It’s time: Why Manny Should Step Down and an Apology to Zephania Waks.
By Alex Fein:
People from each camp seem to be participating in a horrific game of one upmanship: points are scored and lost and there are those from either side – supporters of Yeshiva versus supporters of Manny Waks – who will crow at the misfortunes of the other.
Personally, I have been privy to much information – from people in both camps – that I simply should not know. I was made aware months before it became public knowledge that it was Rabbi Glick who stood accused of the bimah rape. At the time, this was nothing more than the propagation of vicious rumour.
I have been given the names of victims who have not come forward publicly – at least one of whom most certainly does not wish to be identified. This man told someone about his abuse for the first time and in the strictest confidence. This man’s story was subsequently told to me by the person who was supposed to maintain that confidence.
This man was horribly betrayed for no good reason. I was also made aware of the person who supposedly perpetrated the abuse against that man. The accused is now deceased and his name is potentially circulating through the rumour mill.
I know the name of a very vulnerable man who is also making accusations. I should not know his name, but he too is grist for that ugly mill. There is much more – a sickening trove of innuendo and unsubstantiated information.
This is toxic. Cruelty and callousness have enveloped our community. This poisonous environment can not be one that is conducive to victims coming forward.
In 2011 Manny Waks did something incredibly courageous. He spoke out publicly. After years of being given the runaround by Yeshiva, he felt compelled to take action that would force Yeshiva’s hand. A huge cultural shift ensued. The new culture of child safety that Yeshiva has now embraced came about in large part due to Manny Waks’s advocacy.
In 2011, Manny spoke to The Age about his experiences. This infuriated Yeshivah members and supporters who saw this as a betrayal; however, Manny had tried numerous other avenues, seeking redress and was rebuffed at every turn. That initial Age interview – and Manny’s tireless work afterwards – forced a crucial shift. Our children will be safer because of it. This alone is sufficient reason to thank Manny.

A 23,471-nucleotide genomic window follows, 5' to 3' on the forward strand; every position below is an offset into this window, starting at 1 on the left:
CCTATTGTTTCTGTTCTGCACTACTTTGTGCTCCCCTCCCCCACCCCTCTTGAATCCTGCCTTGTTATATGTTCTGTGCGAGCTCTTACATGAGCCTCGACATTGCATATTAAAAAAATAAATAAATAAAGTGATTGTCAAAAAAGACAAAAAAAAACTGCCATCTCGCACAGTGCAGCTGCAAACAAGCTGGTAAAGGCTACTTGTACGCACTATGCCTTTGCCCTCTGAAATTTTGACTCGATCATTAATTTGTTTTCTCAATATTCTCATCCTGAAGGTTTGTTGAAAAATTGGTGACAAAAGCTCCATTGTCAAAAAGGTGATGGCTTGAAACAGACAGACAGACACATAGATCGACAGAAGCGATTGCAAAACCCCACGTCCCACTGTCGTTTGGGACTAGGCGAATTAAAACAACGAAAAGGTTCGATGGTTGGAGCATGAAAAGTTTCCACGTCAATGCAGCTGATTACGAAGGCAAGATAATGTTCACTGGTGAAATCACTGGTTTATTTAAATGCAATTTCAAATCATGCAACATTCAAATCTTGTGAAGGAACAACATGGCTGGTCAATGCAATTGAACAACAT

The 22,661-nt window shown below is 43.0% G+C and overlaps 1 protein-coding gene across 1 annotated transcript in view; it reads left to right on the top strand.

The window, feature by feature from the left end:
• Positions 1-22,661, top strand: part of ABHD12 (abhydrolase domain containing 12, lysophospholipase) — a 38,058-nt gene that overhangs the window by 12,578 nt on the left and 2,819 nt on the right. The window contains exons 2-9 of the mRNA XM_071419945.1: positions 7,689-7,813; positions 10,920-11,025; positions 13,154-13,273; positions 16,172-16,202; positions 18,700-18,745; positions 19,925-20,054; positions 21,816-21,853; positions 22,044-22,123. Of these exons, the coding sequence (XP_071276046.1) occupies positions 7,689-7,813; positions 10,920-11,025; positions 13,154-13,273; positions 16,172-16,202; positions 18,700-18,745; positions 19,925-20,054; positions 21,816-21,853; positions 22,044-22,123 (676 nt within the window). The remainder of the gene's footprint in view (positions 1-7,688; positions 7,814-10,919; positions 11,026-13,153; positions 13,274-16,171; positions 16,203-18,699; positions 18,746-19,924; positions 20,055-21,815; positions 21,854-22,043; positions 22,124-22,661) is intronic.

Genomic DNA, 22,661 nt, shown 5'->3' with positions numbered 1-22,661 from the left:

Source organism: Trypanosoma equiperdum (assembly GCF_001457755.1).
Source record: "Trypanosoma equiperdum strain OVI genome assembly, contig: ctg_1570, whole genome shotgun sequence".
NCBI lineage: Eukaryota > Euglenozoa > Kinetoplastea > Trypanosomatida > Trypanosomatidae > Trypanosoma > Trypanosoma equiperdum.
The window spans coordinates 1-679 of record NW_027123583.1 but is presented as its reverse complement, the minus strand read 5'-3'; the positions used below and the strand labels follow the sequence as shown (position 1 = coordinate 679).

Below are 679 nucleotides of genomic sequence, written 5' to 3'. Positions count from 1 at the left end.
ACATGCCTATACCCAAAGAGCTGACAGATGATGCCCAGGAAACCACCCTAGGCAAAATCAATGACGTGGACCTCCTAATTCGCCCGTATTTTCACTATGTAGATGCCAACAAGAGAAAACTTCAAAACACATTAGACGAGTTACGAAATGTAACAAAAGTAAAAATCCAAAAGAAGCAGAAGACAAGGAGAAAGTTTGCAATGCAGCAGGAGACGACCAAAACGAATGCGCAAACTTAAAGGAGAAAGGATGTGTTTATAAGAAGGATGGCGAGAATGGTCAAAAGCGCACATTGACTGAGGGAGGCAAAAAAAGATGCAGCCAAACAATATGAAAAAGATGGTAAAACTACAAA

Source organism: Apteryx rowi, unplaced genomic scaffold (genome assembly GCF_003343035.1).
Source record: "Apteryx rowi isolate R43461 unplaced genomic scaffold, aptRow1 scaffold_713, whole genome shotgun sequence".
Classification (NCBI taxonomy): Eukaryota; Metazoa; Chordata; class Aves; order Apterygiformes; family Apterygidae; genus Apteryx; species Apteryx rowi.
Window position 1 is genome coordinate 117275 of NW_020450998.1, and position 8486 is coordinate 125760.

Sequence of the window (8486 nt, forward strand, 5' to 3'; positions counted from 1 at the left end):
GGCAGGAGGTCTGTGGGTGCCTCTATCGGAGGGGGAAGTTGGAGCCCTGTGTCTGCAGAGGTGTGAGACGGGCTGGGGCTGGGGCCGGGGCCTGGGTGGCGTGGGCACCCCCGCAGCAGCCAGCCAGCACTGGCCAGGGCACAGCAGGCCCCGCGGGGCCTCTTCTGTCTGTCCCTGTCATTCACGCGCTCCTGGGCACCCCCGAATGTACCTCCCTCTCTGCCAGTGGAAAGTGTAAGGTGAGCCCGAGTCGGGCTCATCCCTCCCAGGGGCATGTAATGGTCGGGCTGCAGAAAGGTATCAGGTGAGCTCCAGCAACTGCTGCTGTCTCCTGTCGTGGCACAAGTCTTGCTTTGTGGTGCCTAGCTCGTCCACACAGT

Manny also established Tzedek. It’s no small thing to set up a communal institution from scratch. We now have a body that is devoted to the safety of our children and we must thank Manny for this as well.
Many are furious with Manny because they believe he has a vendetta against Yeshiva. Whether he does or doesn’t is immaterial. Manny is entitled to seek redress from an institution that was supposed to protect him and failed to do so.
So why am I calling for Manny to step down?
There are four primary reasons:
1) The initial work of exposing and changing a problematic culture has been completed and Manny’s presence may no longer facilitate positive outcomes in certain sectors.
Yeshivah has implemented numerous policies and safeguards as have other schools and communal institutions. As a community our awareness has been well and truly raised.
Unfortunately, because of the extreme animus between Manny’s camp and those opposed to him, Manny’s continued involvement with Tzedek can only serve to detract from the organisation’s focus.
2) While the initial blaze of publicity was crucial in encouraging victims to come forward, many people I’ve spoken to recently now worry that the environment has become so adversarial and so toxic, that any remaining victims who have not yet come forward may be reluctant to do so lest they be caught up in the extreme nastiness that characterises the current discourse.
3) We can not know why 5 Tedek board members resigned within 4 weeks. It may be coincidence, or it may indicate profound problems with the organisation’s management. Whatever the reason, many people in the community perceive these resignations as evidence that Tzedek isn’t working. That perception is deeply problematic: Tzedek needs to appear rock solid and not mired in controversy if it is going to feel like a safe place for victims.
4) The community needs a circuit breaker. We’ve become obsessed with the fight between the Manny and Yeshivah camps. It dominates conversation and it’s deeply unhealthy. We’re not discussing ways to keep our children safe: we’re discussing rumours and the very worst aspects of our community quite compulsively. This detracts from the crucial conversations our community needs to be having. Discussion of continuity, generational change, engagement, education, and of course, child safety, have receded. These issues need to be front and centre in order for our community to begin the process of repairing itself.
Galus Australis and Alex Fein unreservedly apologise to Zephania Waks for any offense caused to him by a comment made by an anonymous reader on December 5 2013.
We have since changed our moderation policy to one of pre-moderation in order to ensure no defamatory material is posted.